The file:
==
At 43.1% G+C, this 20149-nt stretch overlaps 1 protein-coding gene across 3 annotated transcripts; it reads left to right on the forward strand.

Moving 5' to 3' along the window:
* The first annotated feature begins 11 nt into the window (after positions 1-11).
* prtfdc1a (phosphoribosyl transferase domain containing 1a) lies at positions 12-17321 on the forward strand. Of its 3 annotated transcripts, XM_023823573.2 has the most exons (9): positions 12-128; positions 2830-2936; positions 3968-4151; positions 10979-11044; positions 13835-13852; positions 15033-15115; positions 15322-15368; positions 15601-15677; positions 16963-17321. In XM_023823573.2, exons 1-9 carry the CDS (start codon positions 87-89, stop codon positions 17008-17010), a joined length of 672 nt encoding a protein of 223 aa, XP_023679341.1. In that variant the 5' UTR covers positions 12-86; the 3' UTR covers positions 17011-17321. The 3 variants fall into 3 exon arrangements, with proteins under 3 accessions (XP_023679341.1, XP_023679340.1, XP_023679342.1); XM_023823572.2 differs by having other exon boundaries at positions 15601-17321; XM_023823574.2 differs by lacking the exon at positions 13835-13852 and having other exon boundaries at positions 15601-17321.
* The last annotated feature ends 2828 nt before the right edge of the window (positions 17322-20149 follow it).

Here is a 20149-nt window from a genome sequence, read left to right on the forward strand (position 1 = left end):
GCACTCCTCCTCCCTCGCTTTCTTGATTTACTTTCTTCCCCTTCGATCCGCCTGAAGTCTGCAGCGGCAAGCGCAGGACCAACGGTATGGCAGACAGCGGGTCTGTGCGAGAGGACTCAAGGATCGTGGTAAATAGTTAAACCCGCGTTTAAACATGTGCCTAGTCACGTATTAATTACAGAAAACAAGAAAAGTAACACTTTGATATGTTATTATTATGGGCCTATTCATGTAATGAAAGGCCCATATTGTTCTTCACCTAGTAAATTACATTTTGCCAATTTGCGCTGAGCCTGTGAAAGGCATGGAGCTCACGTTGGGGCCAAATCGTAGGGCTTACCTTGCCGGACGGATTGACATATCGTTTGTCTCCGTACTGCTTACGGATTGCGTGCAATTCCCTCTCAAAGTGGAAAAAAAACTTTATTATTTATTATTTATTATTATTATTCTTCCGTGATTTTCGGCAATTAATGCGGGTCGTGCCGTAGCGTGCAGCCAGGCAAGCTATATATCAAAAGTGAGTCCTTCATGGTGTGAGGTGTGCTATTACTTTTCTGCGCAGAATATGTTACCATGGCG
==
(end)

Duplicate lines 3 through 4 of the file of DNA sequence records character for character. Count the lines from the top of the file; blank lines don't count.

* The first annotated feature begins 11 nt into the window (after positions 1-11).
* prtfdc1a (phosphoribosyl transferase domain containing 1a) lies at positions 12-17321 on the forward strand. Of its 3 annotated transcripts, XM_023823573.2 has the most exons (9): positions 12-128; positions 2830-2936; positions 3968-4151; positions 10979-11044; positions 13835-13852; positions 15033-15115; positions 15322-15368; positions 15601-15677; positions 16963-17321. In XM_023823573.2, exons 1-9 carry the CDS (start codon positions 87-89, stop codon positions 17008-17010), a joined length of 672 nt encoding a protein of 223 aa, XP_023679341.1. In that variant the 5' UTR covers positions 12-86; the 3' UTR covers positions 17011-17321. The 3 variants fall into 3 exon arrangements, with proteins under 3 accessions (XP_023679341.1, XP_023679340.1, XP_023679342.1); XM_023823572.2 differs by having other exon boundaries at positions 15601-17321; XM_023823574.2 differs by lacking the exon at positions 13835-13852 and having other exon boundaries at positions 15601-17321.